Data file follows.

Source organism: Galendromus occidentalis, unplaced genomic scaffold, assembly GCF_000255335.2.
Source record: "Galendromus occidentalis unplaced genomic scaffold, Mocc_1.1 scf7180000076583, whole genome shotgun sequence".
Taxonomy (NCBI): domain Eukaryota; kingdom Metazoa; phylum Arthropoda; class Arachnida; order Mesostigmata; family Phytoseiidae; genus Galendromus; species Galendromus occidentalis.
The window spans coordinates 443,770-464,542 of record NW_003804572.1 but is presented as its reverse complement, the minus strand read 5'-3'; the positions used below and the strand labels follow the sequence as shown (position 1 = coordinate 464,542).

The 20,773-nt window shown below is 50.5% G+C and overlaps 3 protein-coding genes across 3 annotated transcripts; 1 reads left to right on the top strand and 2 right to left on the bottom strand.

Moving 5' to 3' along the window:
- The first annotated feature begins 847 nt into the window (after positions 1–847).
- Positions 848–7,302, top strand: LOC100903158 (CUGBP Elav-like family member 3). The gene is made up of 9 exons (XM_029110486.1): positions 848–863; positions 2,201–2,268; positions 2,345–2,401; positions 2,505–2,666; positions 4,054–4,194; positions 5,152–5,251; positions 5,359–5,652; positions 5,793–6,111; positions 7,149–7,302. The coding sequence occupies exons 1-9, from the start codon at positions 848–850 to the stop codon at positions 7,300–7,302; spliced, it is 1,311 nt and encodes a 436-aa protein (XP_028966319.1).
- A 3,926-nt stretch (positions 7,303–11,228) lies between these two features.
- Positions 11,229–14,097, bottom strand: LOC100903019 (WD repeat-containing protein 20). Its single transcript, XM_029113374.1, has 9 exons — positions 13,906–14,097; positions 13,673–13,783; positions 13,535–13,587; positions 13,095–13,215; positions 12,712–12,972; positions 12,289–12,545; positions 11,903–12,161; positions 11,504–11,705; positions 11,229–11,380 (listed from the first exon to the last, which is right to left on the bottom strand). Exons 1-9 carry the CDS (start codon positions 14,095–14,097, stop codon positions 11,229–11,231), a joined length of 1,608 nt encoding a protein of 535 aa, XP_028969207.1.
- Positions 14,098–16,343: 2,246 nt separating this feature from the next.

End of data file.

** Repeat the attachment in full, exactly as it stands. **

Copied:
Source organism: Galendromus occidentalis, unplaced genomic scaffold, assembly GCF_000255335.2.
Source record: "Galendromus occidentalis unplaced genomic scaffold, Mocc_1.1 scf7180000076583, whole genome shotgun sequence".
Taxonomy (NCBI): domain Eukaryota; kingdom Metazoa; phylum Arthropoda; class Arachnida; order Mesostigmata; family Phytoseiidae; genus Galendromus; species Galendromus occidentalis.
The window spans coordinates 443,770-464,542 of record NW_003804572.1 but is presented as its reverse complement, the minus strand read 5'-3'; the positions used below and the strand labels follow the sequence as shown (position 1 = coordinate 464,542).

The 20,773-nt window shown below is 50.5% G+C and overlaps 3 protein-coding genes across 3 annotated transcripts; 1 reads left to right on the top strand and 2 right to left on the bottom strand.

Moving 5' to 3' along the window:
- The first annotated feature begins 847 nt into the window (after positions 1–847).
- Positions 848–7,302, top strand: LOC100903158 (CUGBP Elav-like family member 3). The gene is made up of 9 exons (XM_029110486.1): positions 848–863; positions 2,201–2,268; positions 2,345–2,401; positions 2,505–2,666; positions 4,054–4,194; positions 5,152–5,251; positions 5,359–5,652; positions 5,793–6,111; positions 7,149–7,302. The coding sequence occupies exons 1-9, from the start codon at positions 848–850 to the stop codon at positions 7,300–7,302; spliced, it is 1,311 nt and encodes a 436-aa protein (XP_028966319.1).
- A 3,926-nt stretch (positions 7,303–11,228) lies between these two features.
- Positions 11,229–14,097, bottom strand: LOC100903019 (WD repeat-containing protein 20). Its single transcript, XM_029113374.1, has 9 exons — positions 13,906–14,097; positions 13,673–13,783; positions 13,535–13,587; positions 13,095–13,215; positions 12,712–12,972; positions 12,289–12,545; positions 11,903–12,161; positions 11,504–11,705; positions 11,229–11,380 (listed from the first exon to the last, which is right to left on the bottom strand). Exons 1-9 carry the CDS (start codon positions 14,095–14,097, stop codon positions 11,229–11,231), a joined length of 1,608 nt encoding a protein of 535 aa, XP_028969207.1.
- Positions 14,098–16,343: 2,246 nt separating this feature from the next.